Prime Minister Junichiro Koizumi has turned out to be a pretty tame lion. Swept into office in a wave of populist euphoria that he might deliver his people and nation from economic malaise and geopolitical obscurity, Koizumi was the hope for liberal nationalism in Japan. After nearly six decades of U.S. presence in Japan, some hoped that while supporting the basic tenets of the U.S.-Japan security alliance, he might at least shore up Japan's sovereignty and general weight in the equation. Fast forward to the day of U.S. President George W. Bush's 48-hour "Get out or face the heat" warning to Iraqi President Saddam Hussein and the actual incursion into Iraq, and one sees Koizumi performing like one of the most sycophantic prime ministers in Japan's history, at least in matters relating to the United States.
Reacting to Bush's speech, Koizumi made clear that he supports the Bush ultimatum to Saddam and that Japan will endorse the invasion by U.S. and British troops. Reading as if from talking points scripted by the White House National Security Council staff, Koizumi embraced the plan to reach back to U.N. resolutions 678, 687 and 1441 to justify the U.S. action. It would be interesting to know whether Diet legal counsel came to this conclusion on their own, or whether this was a full intellectual import from Washington. Koizumi also remarked that Japan would not participate in any military action against Iraq "because of constitutional constraints," implying that if those tethers were not in place, Japan might be up there on the front line with the Americans and the British.
In the days before the attack on Iraq started, nearly 70 percent of the Japanese public disapproved of the imminent attack on Iraq. Perhaps Koizumi would give a British Prime Minister Tony Blair-like performance if he could, and commit Japan to this war despite the ambivalence of the international community and his own citizens. But to fall into lockstep behind Bush now while maintaining "radio silence" during the great debates in the United Nations in recent months relegates Japan to servant and satellite of U.S. interests, rather than a nation whose national identity is finally emerging from behind U.S. hyper presence.
I am not an apologist for Saddam, nor am I patently against any type of conflict that would topple him. However, the U.S. political leadership has stumbled into this replay of the Gulf War, generating numerous "friendly fire" casualties among its allies, and failing to understand that the grand theater of U.S. leadership requires that the United States appear as if it can competently manage multiple crises in the world at once. Otherwise, every thug and interest-maximizing government in the world who has a score to settle, land to acquire, or nearby nations to intimidate would use the point in time when the global hegemon is tied down and distracted by Iraq to make their moves. The unfolding debacle with North Korea demonstrates the limited ability of the Bush administration to "walk and chew gum" at the same time. Furthermore, it is unclear whether the soft underbelly vulnerabilities of civil infrastructure are any more hardened to the real threat of terrorism than they were before the Sept 11, 2001, attacks. Koizumi would be a better friend to the United States if he had articulated his points of strong support for Bush, combined with public counsel on Japan's concerns about the manner and strategy that Bush was pursuing this war.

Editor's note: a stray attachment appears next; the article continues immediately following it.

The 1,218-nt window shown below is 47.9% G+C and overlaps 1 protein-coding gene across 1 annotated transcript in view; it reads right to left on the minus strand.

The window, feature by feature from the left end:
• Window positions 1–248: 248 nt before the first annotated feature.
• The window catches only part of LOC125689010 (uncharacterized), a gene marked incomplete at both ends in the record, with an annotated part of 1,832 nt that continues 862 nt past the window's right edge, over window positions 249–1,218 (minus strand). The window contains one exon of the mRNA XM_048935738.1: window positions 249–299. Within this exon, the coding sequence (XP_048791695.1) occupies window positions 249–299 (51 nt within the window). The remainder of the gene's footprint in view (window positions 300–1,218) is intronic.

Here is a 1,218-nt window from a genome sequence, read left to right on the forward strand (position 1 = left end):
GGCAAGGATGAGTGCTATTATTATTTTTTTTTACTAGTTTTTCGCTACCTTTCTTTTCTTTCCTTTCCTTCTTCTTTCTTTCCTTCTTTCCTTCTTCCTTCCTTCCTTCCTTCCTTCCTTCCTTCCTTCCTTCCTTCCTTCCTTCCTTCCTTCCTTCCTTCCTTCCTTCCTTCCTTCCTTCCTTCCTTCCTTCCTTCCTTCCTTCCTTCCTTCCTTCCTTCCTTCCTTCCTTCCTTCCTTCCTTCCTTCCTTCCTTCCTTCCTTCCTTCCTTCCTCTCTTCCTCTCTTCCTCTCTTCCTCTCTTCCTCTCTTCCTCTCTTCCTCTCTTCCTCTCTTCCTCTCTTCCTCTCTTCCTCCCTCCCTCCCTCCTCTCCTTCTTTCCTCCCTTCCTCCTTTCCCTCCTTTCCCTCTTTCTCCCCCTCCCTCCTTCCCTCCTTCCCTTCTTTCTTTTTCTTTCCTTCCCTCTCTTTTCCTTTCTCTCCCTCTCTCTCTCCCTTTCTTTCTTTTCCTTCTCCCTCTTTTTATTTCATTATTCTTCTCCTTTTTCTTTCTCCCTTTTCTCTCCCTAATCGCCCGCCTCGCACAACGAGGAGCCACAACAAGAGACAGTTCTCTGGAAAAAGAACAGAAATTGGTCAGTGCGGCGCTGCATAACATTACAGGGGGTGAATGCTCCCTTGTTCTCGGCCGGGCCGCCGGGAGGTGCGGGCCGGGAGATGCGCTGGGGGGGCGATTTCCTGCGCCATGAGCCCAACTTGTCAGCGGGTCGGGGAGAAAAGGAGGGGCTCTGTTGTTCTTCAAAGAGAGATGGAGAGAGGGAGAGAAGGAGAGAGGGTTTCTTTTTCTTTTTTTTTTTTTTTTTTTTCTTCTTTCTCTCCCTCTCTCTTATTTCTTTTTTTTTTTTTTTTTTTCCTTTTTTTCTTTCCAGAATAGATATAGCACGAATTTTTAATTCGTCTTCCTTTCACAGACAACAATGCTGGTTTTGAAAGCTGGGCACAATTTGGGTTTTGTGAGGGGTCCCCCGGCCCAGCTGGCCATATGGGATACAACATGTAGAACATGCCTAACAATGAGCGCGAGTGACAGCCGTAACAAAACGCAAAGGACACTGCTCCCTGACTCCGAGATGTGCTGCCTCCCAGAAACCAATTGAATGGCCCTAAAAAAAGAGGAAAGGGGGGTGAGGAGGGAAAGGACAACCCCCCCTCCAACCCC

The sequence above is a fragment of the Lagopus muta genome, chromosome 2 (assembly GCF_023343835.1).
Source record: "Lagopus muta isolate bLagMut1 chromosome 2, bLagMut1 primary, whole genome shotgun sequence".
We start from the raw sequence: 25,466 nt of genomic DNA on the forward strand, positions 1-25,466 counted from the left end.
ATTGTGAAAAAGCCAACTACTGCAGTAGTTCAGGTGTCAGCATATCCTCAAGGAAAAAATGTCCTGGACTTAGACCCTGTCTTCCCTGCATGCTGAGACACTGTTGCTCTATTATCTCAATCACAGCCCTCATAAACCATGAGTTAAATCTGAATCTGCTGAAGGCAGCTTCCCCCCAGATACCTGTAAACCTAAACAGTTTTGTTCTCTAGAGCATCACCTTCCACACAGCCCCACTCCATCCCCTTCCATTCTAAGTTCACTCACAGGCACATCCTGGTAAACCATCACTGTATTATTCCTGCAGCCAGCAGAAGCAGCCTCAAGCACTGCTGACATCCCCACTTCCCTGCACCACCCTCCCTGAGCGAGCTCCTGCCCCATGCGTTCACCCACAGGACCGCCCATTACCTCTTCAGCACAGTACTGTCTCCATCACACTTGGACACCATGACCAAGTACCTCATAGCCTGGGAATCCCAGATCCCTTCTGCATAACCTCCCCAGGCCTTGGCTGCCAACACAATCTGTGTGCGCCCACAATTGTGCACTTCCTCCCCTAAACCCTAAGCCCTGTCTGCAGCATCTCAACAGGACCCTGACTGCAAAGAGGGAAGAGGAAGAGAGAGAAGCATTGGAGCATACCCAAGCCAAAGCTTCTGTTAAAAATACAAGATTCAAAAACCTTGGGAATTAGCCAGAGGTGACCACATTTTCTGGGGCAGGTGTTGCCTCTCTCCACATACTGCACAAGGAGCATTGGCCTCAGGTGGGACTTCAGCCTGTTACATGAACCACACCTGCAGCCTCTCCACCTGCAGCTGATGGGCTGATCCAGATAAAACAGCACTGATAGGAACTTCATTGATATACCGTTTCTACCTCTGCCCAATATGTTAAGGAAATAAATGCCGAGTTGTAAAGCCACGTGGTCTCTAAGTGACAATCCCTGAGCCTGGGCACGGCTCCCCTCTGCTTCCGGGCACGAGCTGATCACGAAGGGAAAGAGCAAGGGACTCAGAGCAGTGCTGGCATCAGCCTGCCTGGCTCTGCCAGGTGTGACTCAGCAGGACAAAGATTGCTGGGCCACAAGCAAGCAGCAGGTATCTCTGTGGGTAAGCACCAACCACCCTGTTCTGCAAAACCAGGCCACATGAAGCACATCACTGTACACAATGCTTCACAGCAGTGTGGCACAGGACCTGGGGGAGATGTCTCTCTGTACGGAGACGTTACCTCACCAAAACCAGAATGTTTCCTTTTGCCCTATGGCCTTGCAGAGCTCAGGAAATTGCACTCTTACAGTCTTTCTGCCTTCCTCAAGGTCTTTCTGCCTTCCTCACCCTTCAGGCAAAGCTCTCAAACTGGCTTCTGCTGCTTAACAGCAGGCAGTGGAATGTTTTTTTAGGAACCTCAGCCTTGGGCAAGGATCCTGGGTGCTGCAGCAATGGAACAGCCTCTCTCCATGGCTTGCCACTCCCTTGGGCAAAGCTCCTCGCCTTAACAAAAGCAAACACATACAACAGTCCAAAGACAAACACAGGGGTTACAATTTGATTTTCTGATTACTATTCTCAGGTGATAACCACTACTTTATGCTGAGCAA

Two astonishing trends to observe in the world today are that European power is on the rise and that China, a nation targeted early by the Bush administration as the primary object of our national security concerns, is looking like an astonishingly stable power with upward of 50 billion dollars a year in foreign direct investment pouring in. China is laughing all of the way to the bank as this U.S.-led global turmoil unfolds. Europe has chosen arenas to closely collaborate with the United States while confronting the United States in others. Japan, in contrast, has disappeared from the scene. When asked a year ago why Japan was so invisible in the great debates about global governance and in most other international policy matters, Japanese Ambassador to the United States Ryozo Kato said it was the wrong time for Japan to stick its head up and the time to support the United States was in times of crisis.
It is not in U.S. interests for Japan to appear as weak and peripheral to world affairs as it now appears to so many. Japan is a rich nation that clearly has economic challenges, but it still ranks as the world's second largest economy and maintains one of the largest and most competent defense forces in the world. Yet no leader considers Japan a credible architect in the unfolding world order. Japan's sycophantism and acquiescence to the Bush administration on its Iraq policy seem to harken back to the days when U.S. Gen. Douglas MacArthur was sending orders to the first Occupation-era leader, Prime Minister Kijuro Shidehara.
The United States needs a strong Japan, not a "yes man." It needs a Japan that will collaborate on the realities of global governance in economic and security dimensions. While Koizumi promised a Japan with a fuller sense of itself and its national potential, the Japanese got a prime minister who is perpetuating the image of Occupation Japan, lobotomized in foreign policy and a supplicant to U.S. needs and whims.
While Koizumi might not have wanted to go the distance that German Chancellor Gerhard Schroeder has gone in distancing Germany's interests from those of the United States, one can clearly see that Japan has still not graduated from its satellite status.
Copyright 2003, The Daily Yomiuri (Tokyo)